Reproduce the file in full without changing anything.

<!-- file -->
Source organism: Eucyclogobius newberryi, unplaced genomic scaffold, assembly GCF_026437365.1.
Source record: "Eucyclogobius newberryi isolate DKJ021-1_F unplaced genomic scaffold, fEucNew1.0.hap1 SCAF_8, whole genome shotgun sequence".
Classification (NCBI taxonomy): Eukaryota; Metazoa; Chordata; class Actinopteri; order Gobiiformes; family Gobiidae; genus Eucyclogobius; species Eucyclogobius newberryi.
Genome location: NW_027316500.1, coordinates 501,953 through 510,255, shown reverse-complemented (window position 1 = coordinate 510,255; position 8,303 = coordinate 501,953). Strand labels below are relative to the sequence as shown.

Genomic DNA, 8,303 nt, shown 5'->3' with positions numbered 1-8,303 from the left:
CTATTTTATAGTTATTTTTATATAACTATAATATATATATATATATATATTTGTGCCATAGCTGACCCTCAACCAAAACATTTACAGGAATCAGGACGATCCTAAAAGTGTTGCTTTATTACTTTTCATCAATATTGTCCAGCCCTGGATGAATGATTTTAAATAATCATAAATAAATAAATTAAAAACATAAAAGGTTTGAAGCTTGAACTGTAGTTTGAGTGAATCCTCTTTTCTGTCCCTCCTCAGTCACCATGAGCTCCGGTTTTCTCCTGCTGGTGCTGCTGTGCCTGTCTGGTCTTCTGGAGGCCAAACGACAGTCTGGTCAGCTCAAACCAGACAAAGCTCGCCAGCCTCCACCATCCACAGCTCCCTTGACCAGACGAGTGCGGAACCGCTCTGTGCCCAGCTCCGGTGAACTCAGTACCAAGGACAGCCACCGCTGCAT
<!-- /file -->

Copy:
Source organism: Eucyclogobius newberryi, unplaced genomic scaffold, assembly GCF_026437365.1.
Source record: "Eucyclogobius newberryi isolate DKJ021-1_F unplaced genomic scaffold, fEucNew1.0.hap1 SCAF_8, whole genome shotgun sequence".
Classification (NCBI taxonomy): Eukaryota; Metazoa; Chordata; class Actinopteri; order Gobiiformes; family Gobiidae; genus Eucyclogobius; species Eucyclogobius newberryi.
Genome location: NW_027316500.1, coordinates 501,953 through 510,255, shown reverse-complemented (window position 1 = coordinate 510,255; position 8,303 = coordinate 501,953). Strand labels below are relative to the sequence as shown.

Genomic DNA, 8,303 nt, shown 5'->3' with positions numbered 1-8,303 from the left:
CTATTTTATAGTTATTTTTATATAACTATAATATATATATATATATATATTTGTGCCATAGCTGACCCTCAACCAAAACATTTACAGGAATCAGGACGATCCTAAAAGTGTTGCTTTATTACTTTTCATCAATATTGTCCAGCCCTGGATGAATGATTTTAAATAATCATAAATAAATAAATTAAAAACATAAAAGGTTTGAAGCTTGAACTGTAGTTTGAGTGAATCCTCTTTTCTGTCCCTCCTCAGTCACCATGAGCTCCGGTTTTCTCCTGCTGGTGCTGCTGTGCCTGTCTGGTCTTCTGGAGGCCAAACGACAGTCTGGTCAGCTCAAACCAGACAAAGCTCGCCAGCCTCCACCATCCACAGCTCCCTTGACCAGACGAGTGCGGAACCGCTCTGTGCCCAGCTCCGGTGAACTCAGTACCAAGGACAGCCACCGCTGCAT